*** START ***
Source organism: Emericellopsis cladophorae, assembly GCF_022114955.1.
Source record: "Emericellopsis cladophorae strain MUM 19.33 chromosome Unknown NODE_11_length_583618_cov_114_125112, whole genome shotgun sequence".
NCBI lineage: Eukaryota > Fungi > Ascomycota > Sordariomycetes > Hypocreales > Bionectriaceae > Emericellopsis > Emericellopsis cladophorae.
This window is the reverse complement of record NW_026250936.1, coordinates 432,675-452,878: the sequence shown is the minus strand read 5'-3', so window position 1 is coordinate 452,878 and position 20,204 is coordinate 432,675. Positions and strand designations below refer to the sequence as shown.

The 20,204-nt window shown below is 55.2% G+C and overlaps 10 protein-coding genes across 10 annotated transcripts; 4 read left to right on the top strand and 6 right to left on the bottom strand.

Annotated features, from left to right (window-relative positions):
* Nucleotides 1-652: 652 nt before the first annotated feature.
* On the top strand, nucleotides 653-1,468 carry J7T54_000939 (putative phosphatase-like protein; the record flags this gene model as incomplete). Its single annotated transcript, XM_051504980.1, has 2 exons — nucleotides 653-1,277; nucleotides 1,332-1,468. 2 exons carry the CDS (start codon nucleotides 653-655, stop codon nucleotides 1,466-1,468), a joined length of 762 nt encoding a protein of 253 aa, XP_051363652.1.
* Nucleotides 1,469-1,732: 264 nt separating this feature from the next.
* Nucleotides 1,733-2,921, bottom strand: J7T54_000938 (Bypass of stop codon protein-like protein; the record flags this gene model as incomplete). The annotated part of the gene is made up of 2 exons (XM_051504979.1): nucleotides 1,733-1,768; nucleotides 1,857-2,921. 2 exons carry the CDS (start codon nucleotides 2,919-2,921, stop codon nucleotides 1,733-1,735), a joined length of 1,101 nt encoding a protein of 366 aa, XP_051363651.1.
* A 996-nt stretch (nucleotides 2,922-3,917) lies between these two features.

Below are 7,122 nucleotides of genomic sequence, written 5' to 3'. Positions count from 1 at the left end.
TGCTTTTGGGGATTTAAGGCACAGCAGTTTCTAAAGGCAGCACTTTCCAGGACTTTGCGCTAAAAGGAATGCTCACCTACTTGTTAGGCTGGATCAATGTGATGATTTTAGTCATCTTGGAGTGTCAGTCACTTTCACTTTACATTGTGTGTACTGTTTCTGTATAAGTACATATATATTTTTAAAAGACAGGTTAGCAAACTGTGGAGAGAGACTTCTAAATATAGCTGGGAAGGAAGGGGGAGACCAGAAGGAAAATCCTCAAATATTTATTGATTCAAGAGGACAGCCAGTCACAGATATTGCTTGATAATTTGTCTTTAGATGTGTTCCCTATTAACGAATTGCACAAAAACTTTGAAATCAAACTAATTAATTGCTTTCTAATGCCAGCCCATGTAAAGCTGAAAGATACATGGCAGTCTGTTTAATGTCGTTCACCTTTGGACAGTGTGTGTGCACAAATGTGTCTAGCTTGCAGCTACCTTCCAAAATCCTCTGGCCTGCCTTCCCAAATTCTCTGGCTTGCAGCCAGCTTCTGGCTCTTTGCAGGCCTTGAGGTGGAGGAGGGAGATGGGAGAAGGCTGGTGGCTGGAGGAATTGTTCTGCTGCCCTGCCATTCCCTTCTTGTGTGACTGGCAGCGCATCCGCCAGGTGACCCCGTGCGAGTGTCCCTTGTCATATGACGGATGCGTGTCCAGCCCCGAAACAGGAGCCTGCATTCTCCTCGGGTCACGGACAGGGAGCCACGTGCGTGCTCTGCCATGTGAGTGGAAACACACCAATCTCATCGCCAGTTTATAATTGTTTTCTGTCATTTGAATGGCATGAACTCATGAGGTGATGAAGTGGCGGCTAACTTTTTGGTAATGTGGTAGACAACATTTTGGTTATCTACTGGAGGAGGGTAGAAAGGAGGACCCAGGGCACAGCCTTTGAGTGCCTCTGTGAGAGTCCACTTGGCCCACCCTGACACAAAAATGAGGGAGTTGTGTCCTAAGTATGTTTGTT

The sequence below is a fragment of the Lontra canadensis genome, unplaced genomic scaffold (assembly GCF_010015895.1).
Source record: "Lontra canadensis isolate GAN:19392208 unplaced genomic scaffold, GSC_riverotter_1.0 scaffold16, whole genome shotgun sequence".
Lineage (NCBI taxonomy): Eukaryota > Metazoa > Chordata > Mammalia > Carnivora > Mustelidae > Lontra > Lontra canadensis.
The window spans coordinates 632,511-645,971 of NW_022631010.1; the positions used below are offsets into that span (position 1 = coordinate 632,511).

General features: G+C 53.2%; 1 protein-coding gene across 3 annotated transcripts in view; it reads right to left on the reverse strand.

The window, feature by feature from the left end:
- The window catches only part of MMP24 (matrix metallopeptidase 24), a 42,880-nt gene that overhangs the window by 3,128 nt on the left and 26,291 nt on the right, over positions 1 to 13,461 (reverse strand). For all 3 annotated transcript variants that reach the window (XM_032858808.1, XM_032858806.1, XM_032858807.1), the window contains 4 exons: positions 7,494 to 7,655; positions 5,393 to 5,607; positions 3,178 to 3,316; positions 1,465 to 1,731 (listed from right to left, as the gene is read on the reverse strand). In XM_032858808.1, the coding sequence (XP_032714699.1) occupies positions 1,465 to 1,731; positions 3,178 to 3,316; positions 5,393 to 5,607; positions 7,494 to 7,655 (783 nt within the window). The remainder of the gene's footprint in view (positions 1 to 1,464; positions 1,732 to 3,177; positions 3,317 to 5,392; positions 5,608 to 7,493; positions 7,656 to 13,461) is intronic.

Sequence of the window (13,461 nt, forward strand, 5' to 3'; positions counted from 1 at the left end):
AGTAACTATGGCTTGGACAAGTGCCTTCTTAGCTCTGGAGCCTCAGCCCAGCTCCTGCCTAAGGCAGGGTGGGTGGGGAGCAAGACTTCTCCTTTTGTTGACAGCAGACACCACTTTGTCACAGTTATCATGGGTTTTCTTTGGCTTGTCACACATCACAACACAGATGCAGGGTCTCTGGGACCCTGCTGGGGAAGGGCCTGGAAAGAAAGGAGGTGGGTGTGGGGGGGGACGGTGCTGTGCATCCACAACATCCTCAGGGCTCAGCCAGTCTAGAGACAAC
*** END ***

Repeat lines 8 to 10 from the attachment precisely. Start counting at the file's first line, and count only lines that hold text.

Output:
* On the top strand, nucleotides 653-1,468 carry J7T54_000939 (putative phosphatase-like protein; the record flags this gene model as incomplete). Its single annotated transcript, XM_051504980.1, has 2 exons — nucleotides 653-1,277; nucleotides 1,332-1,468. 2 exons carry the CDS (start codon nucleotides 653-655, stop codon nucleotides 1,466-1,468), a joined length of 762 nt encoding a protein of 253 aa, XP_051363652.1.
* Nucleotides 1,469-1,732: 264 nt separating this feature from the next.
* Nucleotides 1,733-2,921, bottom strand: J7T54_000938 (Bypass of stop codon protein-like protein; the record flags this gene model as incomplete). The annotated part of the gene is made up of 2 exons (XM_051504979.1): nucleotides 1,733-1,768; nucleotides 1,857-2,921. 2 exons carry the CDS (start codon nucleotides 2,919-2,921, stop codon nucleotides 1,733-1,735), a joined length of 1,101 nt encoding a protein of 366 aa, XP_051363651.1.